BESE Report – June 2015
What should have been a bombshell announcement that the State Department of Education is underfunding some charter schools with special education students while overpaying others was virtually ignored by the Board of Elementary and Secondary Education.
At issue is the money sent from the Minimum Foundation Program to state-run Type 2 charter schools. According to documents on the DOE Web site, those have been overpaid by more than $2.5 million for special education services.
The same documents show that charter schools run by school districts have been underpaid. In New Orleans, for example, charter schools run by the local school district were underfunded by more than $1.7 million this year.
At the urging of Louisiana School Boards Association Executive Director Scott Richard, a resolution was introduced by District 3 Member Lottie Beebe to correct the discrepancy. Beebe asked the board to make sure that the miscalculations are corrected before the last MFP payment of the school year is disbursed at the end of June.
The resolution was dismissed after Superintendent John White suggested waiting until attorneys have had a chance to see how a new law will affect special education funding for charter schools.
State Representative John Bel Edwards issued a blistering press release, saying of BESE’s action, “It’s not right, it’s not legal and it’s not constitutional.”
Rep. Edwards was the House floor leader for Senator Dan Claitor’s SB 267, which requires all schools that accept special education funds actually enroll and serve those special education students.
That bill was passed after BESE failed to act on a legislative resolution adopted in 2012, urging the board to correct the problem of inequitable special education funding.
BESE sets up curriculum standards review process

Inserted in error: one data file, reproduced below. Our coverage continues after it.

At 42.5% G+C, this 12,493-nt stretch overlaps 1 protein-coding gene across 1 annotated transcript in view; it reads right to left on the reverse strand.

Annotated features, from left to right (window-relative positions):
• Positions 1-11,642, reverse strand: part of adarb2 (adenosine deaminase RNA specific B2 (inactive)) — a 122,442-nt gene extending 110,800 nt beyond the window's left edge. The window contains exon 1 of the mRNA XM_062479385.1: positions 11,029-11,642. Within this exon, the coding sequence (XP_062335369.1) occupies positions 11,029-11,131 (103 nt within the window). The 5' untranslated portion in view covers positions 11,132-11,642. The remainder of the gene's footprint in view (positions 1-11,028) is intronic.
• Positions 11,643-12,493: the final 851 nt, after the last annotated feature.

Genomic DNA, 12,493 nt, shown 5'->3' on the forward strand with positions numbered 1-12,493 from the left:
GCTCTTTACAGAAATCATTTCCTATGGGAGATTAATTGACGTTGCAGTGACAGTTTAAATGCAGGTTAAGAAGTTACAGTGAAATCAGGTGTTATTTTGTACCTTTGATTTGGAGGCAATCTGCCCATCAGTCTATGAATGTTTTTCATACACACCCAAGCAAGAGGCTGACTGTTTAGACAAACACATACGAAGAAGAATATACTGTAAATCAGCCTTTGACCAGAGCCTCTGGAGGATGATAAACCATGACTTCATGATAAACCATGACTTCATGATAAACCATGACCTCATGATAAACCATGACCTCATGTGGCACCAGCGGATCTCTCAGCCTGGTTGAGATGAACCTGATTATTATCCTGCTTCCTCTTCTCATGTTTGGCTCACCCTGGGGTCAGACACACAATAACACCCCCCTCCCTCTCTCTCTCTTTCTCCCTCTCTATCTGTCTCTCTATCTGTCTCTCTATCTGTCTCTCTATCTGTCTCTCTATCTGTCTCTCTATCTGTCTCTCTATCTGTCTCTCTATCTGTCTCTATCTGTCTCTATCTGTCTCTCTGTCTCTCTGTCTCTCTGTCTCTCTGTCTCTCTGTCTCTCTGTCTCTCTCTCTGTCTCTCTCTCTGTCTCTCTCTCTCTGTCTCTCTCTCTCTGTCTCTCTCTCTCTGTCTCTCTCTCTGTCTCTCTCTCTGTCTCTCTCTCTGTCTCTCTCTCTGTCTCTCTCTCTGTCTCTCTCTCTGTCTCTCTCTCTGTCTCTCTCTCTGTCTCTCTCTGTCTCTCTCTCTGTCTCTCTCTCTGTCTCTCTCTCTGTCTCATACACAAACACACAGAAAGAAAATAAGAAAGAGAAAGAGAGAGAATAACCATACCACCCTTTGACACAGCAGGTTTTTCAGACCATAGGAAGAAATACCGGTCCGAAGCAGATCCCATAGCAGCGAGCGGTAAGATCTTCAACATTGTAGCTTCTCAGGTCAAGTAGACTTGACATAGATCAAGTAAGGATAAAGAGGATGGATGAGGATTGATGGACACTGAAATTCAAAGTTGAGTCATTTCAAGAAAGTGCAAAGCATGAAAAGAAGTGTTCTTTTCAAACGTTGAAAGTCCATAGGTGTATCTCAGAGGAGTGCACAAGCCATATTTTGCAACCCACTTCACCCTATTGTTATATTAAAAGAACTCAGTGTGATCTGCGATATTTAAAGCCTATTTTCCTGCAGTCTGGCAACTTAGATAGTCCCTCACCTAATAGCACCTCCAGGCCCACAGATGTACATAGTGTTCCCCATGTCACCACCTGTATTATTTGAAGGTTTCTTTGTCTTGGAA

Plans to tweak Louisiana’s curriculum standards came together when BESE voted to approve membership in three content committees and an oversight committee. A total of 101 reviewers, the majority of whom are classroom educators, will work on the new standards.
Working under guidelines established in three bills approved by the Legislature, the panels will write a first draft in October and November. Public comments will be taken starting next month. Open meetings will be held in each congressional district, and a final draft will be presented to BESE in February.
BESE will vote on the proposed standards, and then present them to the Legislature for final approval. The next governor will give the new standards an up-or-down decision.
BESE gives John White his best rating yet
Superintendent of Education John White was handed the best report card of his tenure in Louisiana when BESE, after meeting in executive session, rated him a 3.3 on a 4.0 scale.
In previous years, White’s score was 3.0 and 3.15.
The board gave White a score of 2.8 on quantitative goals, meaning the performance of students in the state, and a whopping 3.8 on qualitative measures of his leadership and management skills. The 3.3 score gives White a rating of “proficient.”
Troubled charter school ordered to report improvements by August
A Jefferson Parish charter school with a troubled history was ordered to conduct an audit and prove to BESE in August that it meets financial, academic and organizational standards.
BESE has come close to revoking the charter for Milestone Academy before. The school barely escaped closure last winter after it cancelled its contract with Sabis, a for-profit company that charged $465,000 per year to run the school.
After being chartered for over a decade, the school was never able to get a grade higher than “D” on the state’s scale. Earlier this month, the school’s interim chief executive resigned and the principal barely survived an attempt to fire her.
On a motion by District 1 Member Jim Garvey, BESE directed the Department of Education to conduct an independent audit of Milestone Academy’s board policies, practices and procedures. The department must recommend improvements to ensure compliance with academic, financial and organizational performance and report back to the board at its August meeting.
In other business, BESE gave a Jefferson Parish charter school with campuses on both sides of the river permission to move one location and expand another.
The Jefferson Chamber Foundation Academy is an alternative charter school. The board gave the school permission to move its Metairie campus to the St. Agnes Roman Catholic School site, which has been closed. BESE also gave the school permission to add 150 students to its Harvey location, which has a waiting list, by 2018.
The school had to move from its former Metairie site on North Causeway Boulevard because the University of New Orleans sold the building and the new owner did not renew the academy’s lease.